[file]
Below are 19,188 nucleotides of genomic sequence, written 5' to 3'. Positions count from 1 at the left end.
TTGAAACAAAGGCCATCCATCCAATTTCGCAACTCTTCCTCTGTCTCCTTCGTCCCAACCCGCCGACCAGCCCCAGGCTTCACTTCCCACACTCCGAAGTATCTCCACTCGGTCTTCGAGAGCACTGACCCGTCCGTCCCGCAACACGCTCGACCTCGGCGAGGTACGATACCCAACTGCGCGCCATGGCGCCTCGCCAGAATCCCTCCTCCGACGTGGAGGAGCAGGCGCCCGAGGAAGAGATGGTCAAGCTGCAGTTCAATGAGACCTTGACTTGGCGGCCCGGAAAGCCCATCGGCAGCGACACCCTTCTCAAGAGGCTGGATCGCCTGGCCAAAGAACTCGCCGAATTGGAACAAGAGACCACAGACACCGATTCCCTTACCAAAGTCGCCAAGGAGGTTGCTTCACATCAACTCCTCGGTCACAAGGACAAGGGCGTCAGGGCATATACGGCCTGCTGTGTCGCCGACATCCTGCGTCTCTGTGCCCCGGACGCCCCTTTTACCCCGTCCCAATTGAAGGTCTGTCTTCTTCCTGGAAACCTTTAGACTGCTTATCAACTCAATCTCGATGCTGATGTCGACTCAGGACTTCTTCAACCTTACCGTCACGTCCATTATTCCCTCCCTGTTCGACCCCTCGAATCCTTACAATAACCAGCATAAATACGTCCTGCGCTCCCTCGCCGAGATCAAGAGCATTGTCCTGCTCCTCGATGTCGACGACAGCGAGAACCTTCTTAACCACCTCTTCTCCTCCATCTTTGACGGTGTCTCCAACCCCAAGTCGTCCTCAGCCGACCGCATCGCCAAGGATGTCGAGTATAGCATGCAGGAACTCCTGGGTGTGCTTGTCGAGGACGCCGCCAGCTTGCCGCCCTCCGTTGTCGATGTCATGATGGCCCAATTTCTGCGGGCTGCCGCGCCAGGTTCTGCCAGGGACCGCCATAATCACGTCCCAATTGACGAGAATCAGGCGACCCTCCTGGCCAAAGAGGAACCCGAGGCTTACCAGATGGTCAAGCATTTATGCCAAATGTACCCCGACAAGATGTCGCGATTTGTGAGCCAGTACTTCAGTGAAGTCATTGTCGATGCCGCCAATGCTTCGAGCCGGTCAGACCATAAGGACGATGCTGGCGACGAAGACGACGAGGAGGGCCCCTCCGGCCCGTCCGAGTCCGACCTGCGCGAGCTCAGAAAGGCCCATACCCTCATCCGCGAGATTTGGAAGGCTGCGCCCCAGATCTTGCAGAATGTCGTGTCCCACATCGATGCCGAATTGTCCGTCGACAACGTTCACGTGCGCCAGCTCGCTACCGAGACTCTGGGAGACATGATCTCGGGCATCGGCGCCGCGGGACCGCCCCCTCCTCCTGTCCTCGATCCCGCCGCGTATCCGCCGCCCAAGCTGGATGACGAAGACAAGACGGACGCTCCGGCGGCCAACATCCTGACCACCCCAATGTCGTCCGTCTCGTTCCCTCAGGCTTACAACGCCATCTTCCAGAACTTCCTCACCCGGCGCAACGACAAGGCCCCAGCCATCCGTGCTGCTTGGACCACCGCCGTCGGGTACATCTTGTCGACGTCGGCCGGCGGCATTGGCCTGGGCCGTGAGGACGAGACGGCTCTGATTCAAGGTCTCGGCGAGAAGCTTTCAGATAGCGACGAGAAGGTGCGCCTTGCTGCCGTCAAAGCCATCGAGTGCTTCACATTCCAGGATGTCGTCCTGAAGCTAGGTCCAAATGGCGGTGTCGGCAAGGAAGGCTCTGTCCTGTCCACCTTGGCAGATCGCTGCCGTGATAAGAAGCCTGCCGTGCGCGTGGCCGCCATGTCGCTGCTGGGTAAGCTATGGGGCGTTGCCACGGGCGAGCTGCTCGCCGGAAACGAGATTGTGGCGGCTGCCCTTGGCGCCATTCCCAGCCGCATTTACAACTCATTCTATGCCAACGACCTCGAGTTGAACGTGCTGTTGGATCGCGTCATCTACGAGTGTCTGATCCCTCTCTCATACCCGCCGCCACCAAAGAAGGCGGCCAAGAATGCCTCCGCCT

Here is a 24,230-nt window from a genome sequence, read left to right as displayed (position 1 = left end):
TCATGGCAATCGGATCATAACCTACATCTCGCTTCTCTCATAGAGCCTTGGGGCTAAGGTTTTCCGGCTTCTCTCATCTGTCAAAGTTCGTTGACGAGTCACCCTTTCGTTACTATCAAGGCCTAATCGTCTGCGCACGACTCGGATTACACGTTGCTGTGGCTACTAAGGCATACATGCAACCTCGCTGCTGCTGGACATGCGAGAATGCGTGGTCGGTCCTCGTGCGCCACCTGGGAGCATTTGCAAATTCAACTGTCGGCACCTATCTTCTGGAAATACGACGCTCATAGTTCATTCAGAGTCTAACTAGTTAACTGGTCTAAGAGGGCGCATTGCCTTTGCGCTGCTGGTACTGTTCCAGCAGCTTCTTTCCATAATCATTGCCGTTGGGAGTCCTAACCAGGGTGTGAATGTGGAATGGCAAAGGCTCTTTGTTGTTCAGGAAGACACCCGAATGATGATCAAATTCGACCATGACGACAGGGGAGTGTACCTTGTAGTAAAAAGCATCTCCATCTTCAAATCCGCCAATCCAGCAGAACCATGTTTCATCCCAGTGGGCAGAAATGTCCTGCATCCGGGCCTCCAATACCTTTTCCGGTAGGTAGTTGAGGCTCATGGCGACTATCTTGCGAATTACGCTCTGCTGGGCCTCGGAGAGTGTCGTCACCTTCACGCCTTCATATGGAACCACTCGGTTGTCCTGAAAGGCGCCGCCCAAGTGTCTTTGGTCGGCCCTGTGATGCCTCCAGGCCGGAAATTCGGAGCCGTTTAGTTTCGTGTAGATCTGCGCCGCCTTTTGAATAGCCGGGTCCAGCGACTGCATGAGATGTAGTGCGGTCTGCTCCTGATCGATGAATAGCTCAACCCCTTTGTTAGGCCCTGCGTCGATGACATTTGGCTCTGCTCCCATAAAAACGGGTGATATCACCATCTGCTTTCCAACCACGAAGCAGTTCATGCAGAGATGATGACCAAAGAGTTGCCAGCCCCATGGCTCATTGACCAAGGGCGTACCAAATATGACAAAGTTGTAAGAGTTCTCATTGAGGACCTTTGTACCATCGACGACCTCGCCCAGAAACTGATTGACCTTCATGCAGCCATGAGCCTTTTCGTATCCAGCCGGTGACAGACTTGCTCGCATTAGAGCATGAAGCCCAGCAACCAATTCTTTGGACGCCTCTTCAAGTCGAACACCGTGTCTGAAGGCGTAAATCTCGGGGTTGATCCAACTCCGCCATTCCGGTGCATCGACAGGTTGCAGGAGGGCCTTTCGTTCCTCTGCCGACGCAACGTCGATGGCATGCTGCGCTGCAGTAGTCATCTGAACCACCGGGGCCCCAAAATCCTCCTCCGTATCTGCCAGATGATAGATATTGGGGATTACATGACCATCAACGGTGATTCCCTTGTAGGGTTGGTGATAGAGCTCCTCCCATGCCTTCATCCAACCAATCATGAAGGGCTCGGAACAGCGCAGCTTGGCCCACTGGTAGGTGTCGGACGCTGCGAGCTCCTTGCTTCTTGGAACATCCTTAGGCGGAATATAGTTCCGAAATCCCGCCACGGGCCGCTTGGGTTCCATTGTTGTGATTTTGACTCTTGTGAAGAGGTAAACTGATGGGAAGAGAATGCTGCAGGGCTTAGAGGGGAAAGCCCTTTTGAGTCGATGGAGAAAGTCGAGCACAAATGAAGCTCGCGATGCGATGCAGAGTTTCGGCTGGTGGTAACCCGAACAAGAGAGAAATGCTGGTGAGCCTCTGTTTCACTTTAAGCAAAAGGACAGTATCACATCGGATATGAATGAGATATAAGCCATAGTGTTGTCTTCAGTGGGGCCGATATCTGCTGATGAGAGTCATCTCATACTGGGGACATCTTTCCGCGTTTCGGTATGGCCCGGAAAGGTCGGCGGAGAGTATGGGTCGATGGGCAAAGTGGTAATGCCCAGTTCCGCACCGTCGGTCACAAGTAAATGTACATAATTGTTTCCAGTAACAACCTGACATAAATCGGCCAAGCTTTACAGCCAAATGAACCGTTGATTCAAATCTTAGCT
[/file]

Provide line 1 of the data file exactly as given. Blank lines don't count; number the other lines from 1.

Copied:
Below are 19,188 nucleotides of genomic sequence, written 5' to 3'. Positions count from 1 at the left end.